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COMMENTARY: Dream alive

Claire Heininger | Thursday, April 6, 2006

So it was more than an applause line after all.

When University President Father John Jenkins closed his Sept. 23, 2005 inaugural address by declaring, “Let no one ever again say that we dreamed too small” – at once a nod back to the resolve of Notre Dame founder Father Edward Sorin and a thrust forward into Jenkins’ own era – the ambitious, unapologetic turn of phrase sent the audience roaring to its feet. To be in the Joyce Center at that moment was to gladly choke on the crowd’s collective passion for Notre Dame.

Exactly four months later, however, a different audience felt a different kind of suffocation emanate from the presidential podium. As Jenkins assembled the faculty – and the next day, students – to unveil his belief that the “distinctive character and aspirations of Notre Dame” could call for certain restrictions on academic freedom, fractures formed in the Notre Dame community’s monolithic support for its first-year president. Could the president – the whispers asked – who at his inauguration so boldly vowed to advance academic excellence and religious faith as “two indespensable and wholly compatible strands of higher learning” be reversing course, placing the two at odds? Could the priest who disdained “dreaming too small” be the same man now splitting hairs over the words “festival” and “queer”?

Sure seemed that way. And Jenkins’ initial faculty and student audiences largely behaved as though they assumed as much – first peppering the president with narrow questions in hostile tones, then pleading with or barking at him in defensive prepared statements. Naturally, other administrators, faculty and students quickly rushed to laud Jenkins’ judgment. Notre Dame looked poised to tear itself down the middle – the Catholic on one side, the university on the other, with “The Vagina Monologues” the least of the casualties.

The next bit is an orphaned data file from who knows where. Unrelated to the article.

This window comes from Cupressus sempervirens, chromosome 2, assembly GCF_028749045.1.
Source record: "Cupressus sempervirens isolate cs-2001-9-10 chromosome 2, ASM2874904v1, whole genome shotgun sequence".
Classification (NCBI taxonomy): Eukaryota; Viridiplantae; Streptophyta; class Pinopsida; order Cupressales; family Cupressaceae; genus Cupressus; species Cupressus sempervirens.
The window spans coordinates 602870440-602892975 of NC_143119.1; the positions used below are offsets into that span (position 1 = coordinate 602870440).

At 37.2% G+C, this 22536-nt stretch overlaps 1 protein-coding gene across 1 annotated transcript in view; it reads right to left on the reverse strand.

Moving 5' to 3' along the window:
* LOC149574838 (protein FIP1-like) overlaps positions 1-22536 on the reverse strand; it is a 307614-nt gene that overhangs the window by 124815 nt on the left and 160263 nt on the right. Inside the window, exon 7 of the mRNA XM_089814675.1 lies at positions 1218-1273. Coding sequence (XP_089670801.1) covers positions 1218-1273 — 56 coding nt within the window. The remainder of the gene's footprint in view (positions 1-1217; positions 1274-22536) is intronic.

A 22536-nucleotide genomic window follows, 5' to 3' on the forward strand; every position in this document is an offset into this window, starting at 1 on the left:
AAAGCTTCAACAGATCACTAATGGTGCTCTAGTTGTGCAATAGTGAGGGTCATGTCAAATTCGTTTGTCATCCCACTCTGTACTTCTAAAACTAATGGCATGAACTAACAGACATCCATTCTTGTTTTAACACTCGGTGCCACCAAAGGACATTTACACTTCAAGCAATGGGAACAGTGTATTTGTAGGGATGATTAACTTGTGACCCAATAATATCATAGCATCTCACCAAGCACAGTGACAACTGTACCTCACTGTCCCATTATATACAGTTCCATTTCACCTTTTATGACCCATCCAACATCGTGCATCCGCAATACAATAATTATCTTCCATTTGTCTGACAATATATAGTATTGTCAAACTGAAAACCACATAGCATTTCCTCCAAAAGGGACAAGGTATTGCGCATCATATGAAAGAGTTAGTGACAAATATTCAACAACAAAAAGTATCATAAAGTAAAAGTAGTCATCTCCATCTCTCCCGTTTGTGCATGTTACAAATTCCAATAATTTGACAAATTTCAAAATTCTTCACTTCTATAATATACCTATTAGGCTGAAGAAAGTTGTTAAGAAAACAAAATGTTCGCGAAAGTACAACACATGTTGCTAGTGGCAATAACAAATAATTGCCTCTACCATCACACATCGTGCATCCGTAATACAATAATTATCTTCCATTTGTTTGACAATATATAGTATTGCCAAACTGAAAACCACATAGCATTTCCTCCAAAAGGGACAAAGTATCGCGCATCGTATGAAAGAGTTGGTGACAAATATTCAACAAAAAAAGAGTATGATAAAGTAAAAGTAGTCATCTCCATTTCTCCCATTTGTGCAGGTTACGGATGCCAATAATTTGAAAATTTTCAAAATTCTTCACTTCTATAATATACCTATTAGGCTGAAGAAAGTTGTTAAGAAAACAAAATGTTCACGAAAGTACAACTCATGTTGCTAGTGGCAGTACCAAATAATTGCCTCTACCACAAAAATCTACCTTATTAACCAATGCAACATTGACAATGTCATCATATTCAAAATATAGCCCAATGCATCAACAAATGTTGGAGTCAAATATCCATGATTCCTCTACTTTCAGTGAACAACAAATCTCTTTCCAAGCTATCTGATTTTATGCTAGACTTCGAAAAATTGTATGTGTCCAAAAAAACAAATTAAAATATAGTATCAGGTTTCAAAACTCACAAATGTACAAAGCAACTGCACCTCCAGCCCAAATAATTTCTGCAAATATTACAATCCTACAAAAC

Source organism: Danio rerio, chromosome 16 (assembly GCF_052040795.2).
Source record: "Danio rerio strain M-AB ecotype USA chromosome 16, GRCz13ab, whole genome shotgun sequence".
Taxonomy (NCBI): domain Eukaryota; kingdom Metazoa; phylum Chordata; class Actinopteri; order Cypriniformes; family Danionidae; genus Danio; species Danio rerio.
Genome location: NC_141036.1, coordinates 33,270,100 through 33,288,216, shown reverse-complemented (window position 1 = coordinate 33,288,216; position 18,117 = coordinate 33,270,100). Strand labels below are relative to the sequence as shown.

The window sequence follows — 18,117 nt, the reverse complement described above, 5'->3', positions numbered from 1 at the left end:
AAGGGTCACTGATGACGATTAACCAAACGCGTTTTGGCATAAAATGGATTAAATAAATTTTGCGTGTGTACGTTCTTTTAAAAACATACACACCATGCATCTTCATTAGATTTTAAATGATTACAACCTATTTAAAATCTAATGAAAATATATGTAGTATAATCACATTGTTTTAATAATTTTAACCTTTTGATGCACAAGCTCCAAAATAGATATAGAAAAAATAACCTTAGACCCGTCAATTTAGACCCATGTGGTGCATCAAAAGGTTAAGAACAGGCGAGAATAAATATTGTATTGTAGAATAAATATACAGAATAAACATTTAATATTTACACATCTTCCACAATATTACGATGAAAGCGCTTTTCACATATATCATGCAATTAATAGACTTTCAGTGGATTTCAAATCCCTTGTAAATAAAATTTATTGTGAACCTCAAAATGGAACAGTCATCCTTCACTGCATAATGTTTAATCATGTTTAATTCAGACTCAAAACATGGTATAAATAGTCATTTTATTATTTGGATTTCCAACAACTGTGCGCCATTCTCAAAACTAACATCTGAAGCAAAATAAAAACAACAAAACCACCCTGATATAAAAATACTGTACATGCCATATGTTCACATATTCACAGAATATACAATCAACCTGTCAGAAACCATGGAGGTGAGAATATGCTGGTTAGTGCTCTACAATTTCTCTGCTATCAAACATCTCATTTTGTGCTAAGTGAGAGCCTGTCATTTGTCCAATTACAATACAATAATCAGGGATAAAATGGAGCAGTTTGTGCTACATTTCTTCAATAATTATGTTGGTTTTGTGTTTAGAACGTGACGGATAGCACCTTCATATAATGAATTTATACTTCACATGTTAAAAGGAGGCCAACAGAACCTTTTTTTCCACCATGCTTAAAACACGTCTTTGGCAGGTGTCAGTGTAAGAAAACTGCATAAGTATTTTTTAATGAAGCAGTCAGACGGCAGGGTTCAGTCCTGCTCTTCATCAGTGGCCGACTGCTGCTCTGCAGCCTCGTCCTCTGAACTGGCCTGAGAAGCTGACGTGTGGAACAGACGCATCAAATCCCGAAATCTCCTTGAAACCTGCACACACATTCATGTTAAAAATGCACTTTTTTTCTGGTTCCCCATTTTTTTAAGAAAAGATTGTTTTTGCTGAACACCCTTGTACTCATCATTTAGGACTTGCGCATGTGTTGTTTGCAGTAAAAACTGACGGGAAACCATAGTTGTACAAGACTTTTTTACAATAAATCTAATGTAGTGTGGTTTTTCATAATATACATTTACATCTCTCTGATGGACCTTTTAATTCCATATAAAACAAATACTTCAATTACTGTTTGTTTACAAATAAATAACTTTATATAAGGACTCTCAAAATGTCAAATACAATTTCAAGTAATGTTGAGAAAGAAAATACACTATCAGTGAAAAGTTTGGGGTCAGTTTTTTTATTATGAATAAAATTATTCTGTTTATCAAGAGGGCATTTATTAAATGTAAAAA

But then strange things started to happen. Rather than sulking or lashing out about their relocation to 101 DeBartolo, student and faculty organizers of “The Vagina Monologues” embraced the academic arm of their purpose, organizing purposeful panel discussions to complement their provocative performances. Rather than shirking the responsibility of his self-inflicted spotlight, Jenkins attended the “Monologues,” and also met with diverse groups of students and faculty to engage their concerns. And rather than rehash the same black-and-white, pro- or anti-“Monologues” arguments of the past four years, this year – in classrooms, dorm rooms, offices and dining halls – people who love Notre Dame debated respectfully and intensely about what the “distinctive character and aspirations of Notre Dame” really imply. About what Notre Dame stands for now. About what Notre Dame might and should become.

Thankfully, Wednesday’s closing statement doesn’t begin to settle those questions. And that, it seems, was part of Jenkins’ idea all along.

Describing a contemporary Catholic university as “where the Church does its thinking,” the president on Wednesday refused to suppress speech, but also refused to neglect the Catholic teaching that lies at Notre Dame’s roots and nurtured its growth. With his gutsy acceptance of the dual challenges to examine the world through the lens of Catholicism and to scrutinize Catholicism in the context of the world – no topics or views barred – Jenkins came full circle to his inaugural promise to “rise up and embr-ace the [Notre Dame] mission in our time.”

As long as that duality persists, the mission will be fulfilled. And as long as the debate continues, Notre Dame and its leader will be dreaming anything but small.